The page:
Do Children Need Religion?
For healthy psychological development, kids need to know there is something greater than themselves.
BY: Dr. Erika J. Chopich
"Setting the alarm on Sunday mornings is inhuman...God should know that!" Those were my adolescent thoughts every weekend when my parents forced me to church. "I can get more out of my headphones and the Beatles." It was this way as far back as I can remember. Early Sunday school, then later Bible studies, liturgies in another language, all culminating in a weekly teen rebellion against God and my parents. I would brood the entire hour's drive to church just to make my parents as miserable as I felt. It never changed in all those years.
I look back thirty-five years later and bless my parents for the gift they gave me. I no longer practice their religion, but I live with every pore in my body believing in something greater than myself. My faith is as easy as breathing, and during times of great challenge, I don't have to search for God or strength. Everything I need is already there and will always be.
I have seen my peers dedicate themselves to never raising a child that way. "I will never force my child into religion the way my parents did" became a mantra. "I will wait until they are old enough and let them choose for themselves." Those choices, along with the "feel good" experiments of the seventies, have been a dismal failure. The result is an ever-increasing growth of what I call "entitlement fixated" people. It is so pervasive that, had I the power, I would make it a new personality-disorder designation.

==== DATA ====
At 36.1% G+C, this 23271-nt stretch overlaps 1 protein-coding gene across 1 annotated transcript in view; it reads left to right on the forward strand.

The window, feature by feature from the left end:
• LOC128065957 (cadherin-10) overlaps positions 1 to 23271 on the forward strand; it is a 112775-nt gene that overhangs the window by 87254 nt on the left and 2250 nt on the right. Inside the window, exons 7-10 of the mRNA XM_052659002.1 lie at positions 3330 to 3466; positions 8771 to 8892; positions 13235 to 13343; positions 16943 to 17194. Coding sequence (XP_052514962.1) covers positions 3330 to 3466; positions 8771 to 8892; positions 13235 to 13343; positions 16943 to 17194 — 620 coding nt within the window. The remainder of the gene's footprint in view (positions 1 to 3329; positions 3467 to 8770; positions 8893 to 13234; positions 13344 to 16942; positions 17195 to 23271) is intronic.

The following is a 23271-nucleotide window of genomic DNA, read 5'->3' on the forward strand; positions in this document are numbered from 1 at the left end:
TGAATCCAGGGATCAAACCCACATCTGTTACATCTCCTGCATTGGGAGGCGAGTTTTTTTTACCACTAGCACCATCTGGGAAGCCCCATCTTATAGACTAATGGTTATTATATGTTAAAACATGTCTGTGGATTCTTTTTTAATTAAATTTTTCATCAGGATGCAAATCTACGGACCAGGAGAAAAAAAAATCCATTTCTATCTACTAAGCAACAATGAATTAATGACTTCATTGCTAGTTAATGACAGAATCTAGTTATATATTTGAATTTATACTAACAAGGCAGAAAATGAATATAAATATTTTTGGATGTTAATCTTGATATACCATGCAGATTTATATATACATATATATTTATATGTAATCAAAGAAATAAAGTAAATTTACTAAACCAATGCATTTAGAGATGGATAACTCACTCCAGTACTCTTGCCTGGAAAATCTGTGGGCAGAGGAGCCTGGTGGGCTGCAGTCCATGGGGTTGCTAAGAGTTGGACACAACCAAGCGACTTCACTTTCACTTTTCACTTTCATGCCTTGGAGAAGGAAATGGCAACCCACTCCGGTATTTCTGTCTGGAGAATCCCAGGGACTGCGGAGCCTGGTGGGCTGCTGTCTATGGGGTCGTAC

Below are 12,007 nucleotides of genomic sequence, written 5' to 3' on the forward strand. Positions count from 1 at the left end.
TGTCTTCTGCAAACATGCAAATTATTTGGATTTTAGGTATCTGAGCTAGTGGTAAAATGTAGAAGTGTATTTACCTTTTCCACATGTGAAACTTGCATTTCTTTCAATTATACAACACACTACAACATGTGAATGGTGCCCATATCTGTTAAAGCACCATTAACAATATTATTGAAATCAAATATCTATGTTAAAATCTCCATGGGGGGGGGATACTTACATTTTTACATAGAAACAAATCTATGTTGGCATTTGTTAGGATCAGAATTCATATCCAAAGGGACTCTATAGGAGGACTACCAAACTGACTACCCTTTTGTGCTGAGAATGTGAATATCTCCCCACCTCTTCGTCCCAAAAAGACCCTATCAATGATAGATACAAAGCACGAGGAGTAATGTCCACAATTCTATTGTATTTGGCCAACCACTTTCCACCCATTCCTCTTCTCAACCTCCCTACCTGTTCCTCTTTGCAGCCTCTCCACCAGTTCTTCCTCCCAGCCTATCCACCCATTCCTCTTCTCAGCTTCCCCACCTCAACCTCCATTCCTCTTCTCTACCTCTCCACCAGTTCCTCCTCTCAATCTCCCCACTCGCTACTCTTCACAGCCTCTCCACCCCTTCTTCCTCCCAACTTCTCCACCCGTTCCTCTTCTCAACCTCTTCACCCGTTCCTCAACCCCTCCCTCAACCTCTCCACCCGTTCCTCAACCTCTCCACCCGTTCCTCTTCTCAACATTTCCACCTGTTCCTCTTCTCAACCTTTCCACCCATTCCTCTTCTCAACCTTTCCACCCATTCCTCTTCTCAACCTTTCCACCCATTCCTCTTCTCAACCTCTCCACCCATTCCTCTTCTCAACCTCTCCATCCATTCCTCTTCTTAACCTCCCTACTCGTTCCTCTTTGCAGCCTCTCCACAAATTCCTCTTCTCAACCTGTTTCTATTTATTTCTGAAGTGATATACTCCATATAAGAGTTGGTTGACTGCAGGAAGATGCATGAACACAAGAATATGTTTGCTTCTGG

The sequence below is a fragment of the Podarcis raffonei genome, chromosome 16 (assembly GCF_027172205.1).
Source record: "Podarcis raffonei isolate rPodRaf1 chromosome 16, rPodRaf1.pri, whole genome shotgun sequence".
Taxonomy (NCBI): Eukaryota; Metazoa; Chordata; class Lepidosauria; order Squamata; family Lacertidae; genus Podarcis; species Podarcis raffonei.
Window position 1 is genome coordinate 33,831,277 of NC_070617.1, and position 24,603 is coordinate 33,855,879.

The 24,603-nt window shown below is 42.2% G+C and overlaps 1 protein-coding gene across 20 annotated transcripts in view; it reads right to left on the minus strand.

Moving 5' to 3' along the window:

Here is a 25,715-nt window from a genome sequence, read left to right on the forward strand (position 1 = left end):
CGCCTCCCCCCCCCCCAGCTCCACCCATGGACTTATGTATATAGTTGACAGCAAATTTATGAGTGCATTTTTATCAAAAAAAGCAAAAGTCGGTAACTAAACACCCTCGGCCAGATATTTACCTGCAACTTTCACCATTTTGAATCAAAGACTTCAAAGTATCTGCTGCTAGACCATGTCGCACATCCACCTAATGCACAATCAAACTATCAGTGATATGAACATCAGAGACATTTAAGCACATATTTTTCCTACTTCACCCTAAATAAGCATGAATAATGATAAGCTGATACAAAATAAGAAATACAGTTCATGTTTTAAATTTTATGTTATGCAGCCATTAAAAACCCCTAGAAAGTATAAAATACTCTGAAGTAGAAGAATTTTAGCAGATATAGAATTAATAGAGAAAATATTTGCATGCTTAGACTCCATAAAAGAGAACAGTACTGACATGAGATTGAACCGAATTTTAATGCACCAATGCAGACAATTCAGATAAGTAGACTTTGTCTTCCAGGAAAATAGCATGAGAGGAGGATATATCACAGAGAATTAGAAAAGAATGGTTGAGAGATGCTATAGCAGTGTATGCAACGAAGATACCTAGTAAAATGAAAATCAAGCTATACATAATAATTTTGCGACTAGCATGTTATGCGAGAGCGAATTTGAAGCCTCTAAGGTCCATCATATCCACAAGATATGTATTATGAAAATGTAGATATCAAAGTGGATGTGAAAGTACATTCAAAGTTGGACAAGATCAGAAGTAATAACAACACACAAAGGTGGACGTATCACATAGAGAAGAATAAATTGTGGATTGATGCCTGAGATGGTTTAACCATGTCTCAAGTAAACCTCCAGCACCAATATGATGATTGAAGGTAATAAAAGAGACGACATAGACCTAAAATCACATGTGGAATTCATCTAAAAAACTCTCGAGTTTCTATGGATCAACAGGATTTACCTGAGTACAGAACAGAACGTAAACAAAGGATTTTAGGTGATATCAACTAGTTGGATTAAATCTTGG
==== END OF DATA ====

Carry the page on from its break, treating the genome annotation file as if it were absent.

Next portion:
When children are raised to never know failure, they can't savor success nor appreciate the motivation that second place instills. If they don't learn that we must, at times, do things we dislike for a greater good, they don't learn self-discipline. If we don't instill empathy early on, they may never know the complete joy in giving. And if we neglect their spiritual natures, they may never truly trust God.
I see behind me a generation largely of lost souls looking for God under every rock and crystal, believing they are so special that all of life's challenges are someone else's fault and someone else's duty to resolve. They are spoiled, arrogant, and have no sense of healthy boundaries or respectfulness. How can they, when they themselves have replaced God as the center of all worlds? This is the legacy we have given them. We have absolved them of failure and endowed them with unlimited specialness-therefore, tragically, they cannot arrive at the simple truth that there is something greater than themselves.
My early spiritual training was a little rough around the edges. Yet at least there was something there-a foundation on which to build my spiritual life. I was given a sense of divinity and an eye for all things sacred. I am not the center, but rather, a necessary part of a great whole. My participation in goodness and love and acting on what is right furthers my sense of self and God more than all the awards, accolades, and accomplishments I could ever accumulate in a lifetime.